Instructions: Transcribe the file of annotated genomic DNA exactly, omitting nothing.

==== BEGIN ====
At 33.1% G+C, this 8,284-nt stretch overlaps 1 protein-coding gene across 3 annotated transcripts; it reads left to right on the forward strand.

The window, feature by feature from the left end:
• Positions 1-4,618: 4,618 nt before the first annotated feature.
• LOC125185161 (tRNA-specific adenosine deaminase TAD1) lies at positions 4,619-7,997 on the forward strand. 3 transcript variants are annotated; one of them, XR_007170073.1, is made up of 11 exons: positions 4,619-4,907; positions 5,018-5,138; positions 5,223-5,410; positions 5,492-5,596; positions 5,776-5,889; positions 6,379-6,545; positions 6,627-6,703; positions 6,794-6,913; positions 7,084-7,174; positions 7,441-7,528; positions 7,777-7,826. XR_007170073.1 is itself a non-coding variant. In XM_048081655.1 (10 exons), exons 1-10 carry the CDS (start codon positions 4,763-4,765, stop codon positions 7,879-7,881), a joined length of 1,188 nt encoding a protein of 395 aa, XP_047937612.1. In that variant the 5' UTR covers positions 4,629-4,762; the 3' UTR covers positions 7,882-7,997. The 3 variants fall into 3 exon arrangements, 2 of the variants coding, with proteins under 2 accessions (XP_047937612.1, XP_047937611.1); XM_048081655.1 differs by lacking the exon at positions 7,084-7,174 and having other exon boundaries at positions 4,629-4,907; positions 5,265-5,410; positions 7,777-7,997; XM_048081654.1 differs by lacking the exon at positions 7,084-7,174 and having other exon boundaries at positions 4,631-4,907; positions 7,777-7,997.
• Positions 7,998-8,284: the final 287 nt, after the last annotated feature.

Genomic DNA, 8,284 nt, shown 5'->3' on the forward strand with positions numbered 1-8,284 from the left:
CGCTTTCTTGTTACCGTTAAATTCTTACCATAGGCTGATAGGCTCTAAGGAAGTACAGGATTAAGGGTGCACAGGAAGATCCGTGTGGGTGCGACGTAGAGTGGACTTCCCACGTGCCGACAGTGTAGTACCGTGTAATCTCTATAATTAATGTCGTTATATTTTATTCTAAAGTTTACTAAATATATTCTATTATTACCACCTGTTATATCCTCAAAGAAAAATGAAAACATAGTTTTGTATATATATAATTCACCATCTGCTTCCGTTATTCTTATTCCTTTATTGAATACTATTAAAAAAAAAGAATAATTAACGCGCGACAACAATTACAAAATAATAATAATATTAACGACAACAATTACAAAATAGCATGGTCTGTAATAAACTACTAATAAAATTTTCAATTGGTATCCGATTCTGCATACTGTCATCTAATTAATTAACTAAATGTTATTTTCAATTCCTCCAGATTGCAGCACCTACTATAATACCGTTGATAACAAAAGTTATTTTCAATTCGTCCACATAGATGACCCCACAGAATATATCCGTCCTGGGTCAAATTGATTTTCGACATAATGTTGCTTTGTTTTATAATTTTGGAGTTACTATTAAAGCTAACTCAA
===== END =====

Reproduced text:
At 33.1% G+C, this 8,284-nt stretch overlaps 1 protein-coding gene across 3 annotated transcripts; it reads left to right on the forward strand.

The window, feature by feature from the left end:
• Positions 1-4,618: 4,618 nt before the first annotated feature.
• LOC125185161 (tRNA-specific adenosine deaminase TAD1) lies at positions 4,619-7,997 on the forward strand. 3 transcript variants are annotated; one of them, XR_007170073.1, is made up of 11 exons: positions 4,619-4,907; positions 5,018-5,138; positions 5,223-5,410; positions 5,492-5,596; positions 5,776-5,889; positions 6,379-6,545; positions 6,627-6,703; positions 6,794-6,913; positions 7,084-7,174; positions 7,441-7,528; positions 7,777-7,826. XR_007170073.1 is itself a non-coding variant. In XM_048081655.1 (10 exons), exons 1-10 carry the CDS (start codon positions 4,763-4,765, stop codon positions 7,879-7,881), a joined length of 1,188 nt encoding a protein of 395 aa, XP_047937612.1. In that variant the 5' UTR covers positions 4,629-4,762; the 3' UTR covers positions 7,882-7,997. The 3 variants fall into 3 exon arrangements, 2 of the variants coding, with proteins under 2 accessions (XP_047937612.1, XP_047937611.1); XM_048081655.1 differs by lacking the exon at positions 7,084-7,174 and having other exon boundaries at positions 4,629-4,907; positions 5,265-5,410; positions 7,777-7,997; XM_048081654.1 differs by lacking the exon at positions 7,084-7,174 and having other exon boundaries at positions 4,631-4,907; positions 7,777-7,997.
• Positions 7,998-8,284: the final 287 nt, after the last annotated feature.

Genomic DNA, 8,284 nt, shown 5'->3' on the forward strand with positions numbered 1-8,284 from the left:
CGCTTTCTTGTTACCGTTAAATTCTTACCATAGGCTGATAGGCTCTAAGGAAGTACAGGATTAAGGGTGCACAGGAAGATCCGTGTGGGTGCGACGTAGAGTGGACTTCCCACGTGCCGACAGTGTAGTACCGTGTAATCTCTATAATTAATGTCGTTATATTTTATTCTAAAGTTTACTAAATATATTCTATTATTACCACCTGTTATATCCTCAAAGAAAAATGAAAACATAGTTTTGTATATATATAATTCACCATCTGCTTCCGTTATTCTTATTCCTTTATTGAATACTATTAAAAAAAAAGAATAATTAACGCGCGACAACAATTACAAAATAATAATAATATTAACGACAACAATTACAAAATAGCATGGTCTGTAATAAACTACTAATAAAATTTTCAATTGGTATCCGATTCTGCATACTGTCATCTAATTAATTAACTAAATGTTATTTTCAATTCCTCCAGATTGCAGCACCTACTATAATACCGTTGATAACAAAAGTTATTTTCAATTCGTCCACATAGATGACCCCACAGAATATATCCGTCCTGGGTCAAATTGATTTTCGACATAATGTTGCTTTGTTTTATAATTTTGGAGTTACTATTAAAGCTAACTCAA